Correlation of glucosinolate content to myrosinase activity in horseradish (Armoracia rusticana)

Li Xian, Mosbah M. Kushad

Research output: Contribution to journalArticlepeer-review


Fully developed horseradish (Armoracia rusticana Gaertn., Mey., & Scherb.) roots from 27 accessions and leaves from a subset of 9 accessions were evaluated for glucosinolates and myrosinase enzyme activity. Eight different glucosinolates were detected (based on HPLC retention times as desulfoglucosinolates) in both root and leaf tissues. The sum of these glucosinolates, referred to as total, ranged from 2 to 296 μmol g -1 of dry weight (DW) in both tissues. Four glucosinolates (sinigrin, glucobrassicin, neoglucobrassicin, and gluconasturtiin) were detected in major quantities. In fully developed roots, sinigrin concentration represented ∼83%, gluconasturtiin ∼11%, and glucobrassicin ∼1% of the total glucosinolates. Approximately the same proportions of individual glucosinolates appeared in fully developed leaves, except that glucobrassicin was substituted by neoglucobrassicin and gluconasturtiin concentration was significantly lower (<1%). At least four other glucosinolates were detected in very small quantities (<1%) in both roots and leaves. Myrosinase (β-thioglucoside glucohydrolase, EC is the enzyme responsible for the hydrolysis of the parent glucosinolates into biologically active products. Very little is known about myrosinase activity and the correlation of its activity to total and individual glucosinolates in plant tissues. Significant differences in myrosinase activity were detected between the roots and leaves, ranging from 1.2 to 57.1 units g-1 of DW. Data showed no correlation between myrosinase activity and total and/or individual glucosinolates in the roots. However, in the leaves, significant correlations were found between myrosinase activity and total glucosinolates (0.78 at P = 0.01) and between myrosinase activity and sinigrin (0.80 at P = 0.01). Glucosinolates content and myrosinase activity were also correlated in young and fully developed roots and leaves and during tissue crushing. Glucobrassicin concentration in the roots and neoglucobrassicin concentration in the leaves were significantly higher in young than in fully developed tissue. Crushing of the tissue resulted in rapid hydrolysis of sinigrin and glucobrassicin, as expected, from the presence of myrosinase. Likewise, myrosinase activity declined rapidly after crushing, perhaps due to inactivation by the reaction products and/or the depletion of its substrates.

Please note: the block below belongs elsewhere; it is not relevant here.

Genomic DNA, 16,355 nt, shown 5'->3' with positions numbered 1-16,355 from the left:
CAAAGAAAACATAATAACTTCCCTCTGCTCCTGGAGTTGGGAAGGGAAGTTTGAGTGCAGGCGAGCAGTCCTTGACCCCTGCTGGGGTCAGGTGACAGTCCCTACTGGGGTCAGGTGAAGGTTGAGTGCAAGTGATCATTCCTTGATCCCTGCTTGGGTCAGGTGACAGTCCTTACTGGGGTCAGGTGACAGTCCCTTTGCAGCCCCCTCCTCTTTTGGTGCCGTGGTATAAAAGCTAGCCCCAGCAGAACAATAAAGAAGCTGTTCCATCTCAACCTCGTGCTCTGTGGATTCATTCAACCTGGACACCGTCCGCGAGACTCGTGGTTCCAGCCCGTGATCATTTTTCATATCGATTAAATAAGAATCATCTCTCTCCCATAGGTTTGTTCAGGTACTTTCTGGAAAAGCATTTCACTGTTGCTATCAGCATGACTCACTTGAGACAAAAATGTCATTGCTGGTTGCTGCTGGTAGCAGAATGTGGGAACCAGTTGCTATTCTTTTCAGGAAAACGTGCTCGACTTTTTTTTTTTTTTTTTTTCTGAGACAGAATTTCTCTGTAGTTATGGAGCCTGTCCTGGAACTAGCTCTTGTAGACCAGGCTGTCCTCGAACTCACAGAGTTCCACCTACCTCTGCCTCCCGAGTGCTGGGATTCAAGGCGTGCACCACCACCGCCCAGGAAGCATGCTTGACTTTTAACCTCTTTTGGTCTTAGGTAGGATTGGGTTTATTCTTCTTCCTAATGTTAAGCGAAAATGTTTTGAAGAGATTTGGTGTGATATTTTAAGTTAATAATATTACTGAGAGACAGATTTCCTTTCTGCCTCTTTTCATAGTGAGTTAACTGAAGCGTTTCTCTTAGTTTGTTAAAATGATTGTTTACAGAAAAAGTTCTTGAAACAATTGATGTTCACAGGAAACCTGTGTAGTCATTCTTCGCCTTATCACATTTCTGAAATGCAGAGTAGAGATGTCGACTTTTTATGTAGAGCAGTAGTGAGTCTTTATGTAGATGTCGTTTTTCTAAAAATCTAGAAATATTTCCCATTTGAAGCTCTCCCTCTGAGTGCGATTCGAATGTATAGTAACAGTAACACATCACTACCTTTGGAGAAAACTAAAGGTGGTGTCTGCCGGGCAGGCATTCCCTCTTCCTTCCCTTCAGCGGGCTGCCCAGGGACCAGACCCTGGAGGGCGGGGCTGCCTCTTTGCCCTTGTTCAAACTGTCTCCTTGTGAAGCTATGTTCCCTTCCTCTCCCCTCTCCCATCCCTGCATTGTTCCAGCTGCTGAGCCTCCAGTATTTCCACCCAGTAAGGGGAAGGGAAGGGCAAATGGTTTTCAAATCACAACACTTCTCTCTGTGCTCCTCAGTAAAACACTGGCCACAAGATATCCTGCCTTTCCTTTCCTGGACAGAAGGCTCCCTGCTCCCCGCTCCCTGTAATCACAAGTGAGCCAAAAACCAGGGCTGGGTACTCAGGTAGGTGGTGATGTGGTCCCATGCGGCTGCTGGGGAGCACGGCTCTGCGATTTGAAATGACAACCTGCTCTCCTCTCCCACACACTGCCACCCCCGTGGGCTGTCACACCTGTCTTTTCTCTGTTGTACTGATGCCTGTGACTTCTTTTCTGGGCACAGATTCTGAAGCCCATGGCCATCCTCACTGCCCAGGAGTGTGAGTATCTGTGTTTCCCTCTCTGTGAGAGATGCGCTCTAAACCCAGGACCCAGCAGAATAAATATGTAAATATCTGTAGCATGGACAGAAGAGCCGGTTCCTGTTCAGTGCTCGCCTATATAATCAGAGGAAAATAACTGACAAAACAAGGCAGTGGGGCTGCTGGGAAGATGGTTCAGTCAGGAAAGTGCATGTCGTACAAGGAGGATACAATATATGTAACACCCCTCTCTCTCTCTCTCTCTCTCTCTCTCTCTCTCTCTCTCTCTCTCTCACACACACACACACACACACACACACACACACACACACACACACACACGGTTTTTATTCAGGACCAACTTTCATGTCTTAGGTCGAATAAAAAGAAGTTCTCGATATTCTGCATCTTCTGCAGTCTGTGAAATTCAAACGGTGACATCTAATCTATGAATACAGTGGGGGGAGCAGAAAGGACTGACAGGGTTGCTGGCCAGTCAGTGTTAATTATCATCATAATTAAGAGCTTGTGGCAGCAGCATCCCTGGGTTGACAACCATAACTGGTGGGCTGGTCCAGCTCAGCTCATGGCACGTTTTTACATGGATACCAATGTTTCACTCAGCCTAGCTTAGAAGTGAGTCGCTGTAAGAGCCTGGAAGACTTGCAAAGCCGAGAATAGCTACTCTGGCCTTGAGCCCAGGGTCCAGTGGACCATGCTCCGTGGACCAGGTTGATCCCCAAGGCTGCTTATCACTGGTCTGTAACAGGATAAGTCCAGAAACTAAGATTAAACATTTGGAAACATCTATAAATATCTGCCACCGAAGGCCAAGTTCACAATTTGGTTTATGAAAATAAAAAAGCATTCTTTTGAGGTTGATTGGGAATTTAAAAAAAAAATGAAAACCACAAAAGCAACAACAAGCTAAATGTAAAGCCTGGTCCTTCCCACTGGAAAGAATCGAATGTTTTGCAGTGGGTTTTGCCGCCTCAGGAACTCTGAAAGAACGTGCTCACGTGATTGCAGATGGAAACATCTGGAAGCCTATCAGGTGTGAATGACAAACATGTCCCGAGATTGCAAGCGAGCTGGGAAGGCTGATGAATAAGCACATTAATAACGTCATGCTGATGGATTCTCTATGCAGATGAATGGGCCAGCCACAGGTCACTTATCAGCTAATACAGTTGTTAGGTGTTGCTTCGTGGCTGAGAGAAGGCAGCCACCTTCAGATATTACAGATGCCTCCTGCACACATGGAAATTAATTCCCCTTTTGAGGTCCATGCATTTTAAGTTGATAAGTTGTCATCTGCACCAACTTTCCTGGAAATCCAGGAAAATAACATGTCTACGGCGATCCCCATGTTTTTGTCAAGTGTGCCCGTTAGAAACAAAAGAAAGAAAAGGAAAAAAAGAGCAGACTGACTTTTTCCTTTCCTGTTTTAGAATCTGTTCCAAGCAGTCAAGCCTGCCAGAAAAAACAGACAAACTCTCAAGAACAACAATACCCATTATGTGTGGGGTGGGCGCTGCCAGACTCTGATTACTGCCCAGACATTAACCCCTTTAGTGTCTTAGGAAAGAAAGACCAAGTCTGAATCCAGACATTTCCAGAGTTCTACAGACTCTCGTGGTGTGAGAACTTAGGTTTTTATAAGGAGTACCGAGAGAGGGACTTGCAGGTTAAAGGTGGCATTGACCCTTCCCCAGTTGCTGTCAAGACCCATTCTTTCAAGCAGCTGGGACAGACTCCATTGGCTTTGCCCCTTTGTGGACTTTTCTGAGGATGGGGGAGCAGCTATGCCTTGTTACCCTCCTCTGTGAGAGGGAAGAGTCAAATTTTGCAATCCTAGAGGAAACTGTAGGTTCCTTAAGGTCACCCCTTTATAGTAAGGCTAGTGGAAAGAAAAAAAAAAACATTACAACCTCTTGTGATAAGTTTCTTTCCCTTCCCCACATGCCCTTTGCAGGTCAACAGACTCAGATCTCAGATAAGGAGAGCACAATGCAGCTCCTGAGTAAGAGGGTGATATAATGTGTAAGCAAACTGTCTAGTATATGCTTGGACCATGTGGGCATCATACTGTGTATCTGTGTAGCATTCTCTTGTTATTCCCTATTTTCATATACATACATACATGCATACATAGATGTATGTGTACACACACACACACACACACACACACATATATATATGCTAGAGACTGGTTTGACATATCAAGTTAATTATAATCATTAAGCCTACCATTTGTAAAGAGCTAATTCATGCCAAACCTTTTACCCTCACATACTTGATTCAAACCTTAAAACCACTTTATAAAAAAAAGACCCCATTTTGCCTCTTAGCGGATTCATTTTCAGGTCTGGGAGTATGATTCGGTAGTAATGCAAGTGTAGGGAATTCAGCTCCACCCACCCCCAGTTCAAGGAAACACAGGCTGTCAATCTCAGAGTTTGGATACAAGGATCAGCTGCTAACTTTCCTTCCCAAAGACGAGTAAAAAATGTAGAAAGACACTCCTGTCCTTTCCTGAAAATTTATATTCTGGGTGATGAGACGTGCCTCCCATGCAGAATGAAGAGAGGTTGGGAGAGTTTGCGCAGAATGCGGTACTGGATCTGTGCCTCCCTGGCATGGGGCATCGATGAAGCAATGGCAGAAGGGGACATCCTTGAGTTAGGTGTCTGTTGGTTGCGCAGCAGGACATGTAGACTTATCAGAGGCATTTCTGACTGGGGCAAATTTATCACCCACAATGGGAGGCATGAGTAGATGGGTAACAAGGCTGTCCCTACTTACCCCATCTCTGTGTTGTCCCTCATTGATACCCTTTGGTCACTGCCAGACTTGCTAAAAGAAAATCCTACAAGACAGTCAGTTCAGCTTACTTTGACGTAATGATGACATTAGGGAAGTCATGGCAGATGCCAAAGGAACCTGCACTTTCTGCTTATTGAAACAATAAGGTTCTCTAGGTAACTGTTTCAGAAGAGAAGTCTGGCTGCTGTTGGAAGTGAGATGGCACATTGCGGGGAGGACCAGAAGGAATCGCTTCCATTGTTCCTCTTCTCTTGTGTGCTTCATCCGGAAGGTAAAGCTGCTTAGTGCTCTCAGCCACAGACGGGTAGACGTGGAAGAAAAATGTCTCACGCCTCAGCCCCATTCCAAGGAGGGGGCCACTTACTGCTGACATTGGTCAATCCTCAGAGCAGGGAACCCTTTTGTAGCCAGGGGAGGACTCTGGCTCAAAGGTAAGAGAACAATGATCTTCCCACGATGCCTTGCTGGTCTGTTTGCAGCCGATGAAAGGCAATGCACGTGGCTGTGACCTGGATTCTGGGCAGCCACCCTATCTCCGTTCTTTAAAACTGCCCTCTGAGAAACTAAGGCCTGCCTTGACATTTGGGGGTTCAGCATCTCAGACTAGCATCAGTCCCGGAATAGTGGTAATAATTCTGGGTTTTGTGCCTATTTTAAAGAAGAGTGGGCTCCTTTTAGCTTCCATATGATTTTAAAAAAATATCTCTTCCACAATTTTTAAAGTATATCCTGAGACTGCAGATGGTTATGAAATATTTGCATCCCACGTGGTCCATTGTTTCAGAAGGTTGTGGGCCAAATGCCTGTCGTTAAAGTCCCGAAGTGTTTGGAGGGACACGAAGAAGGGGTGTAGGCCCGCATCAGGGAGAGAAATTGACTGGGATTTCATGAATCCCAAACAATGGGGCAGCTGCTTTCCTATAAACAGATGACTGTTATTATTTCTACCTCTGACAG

Original languageEnglish (US)
Pages (from-to)6950-6955
Number of pages6
JournalJournal of Agricultural and Food Chemistry
Issue number23
StatePublished - Nov 17 2004


  • Crushing
  • Glucosinolates
  • Myrosinase
  • Sinigrin
  • β-Thioglucoside glucohydrolase

ASJC Scopus subject areas

  • General Chemistry
  • General Agricultural and Biological Sciences


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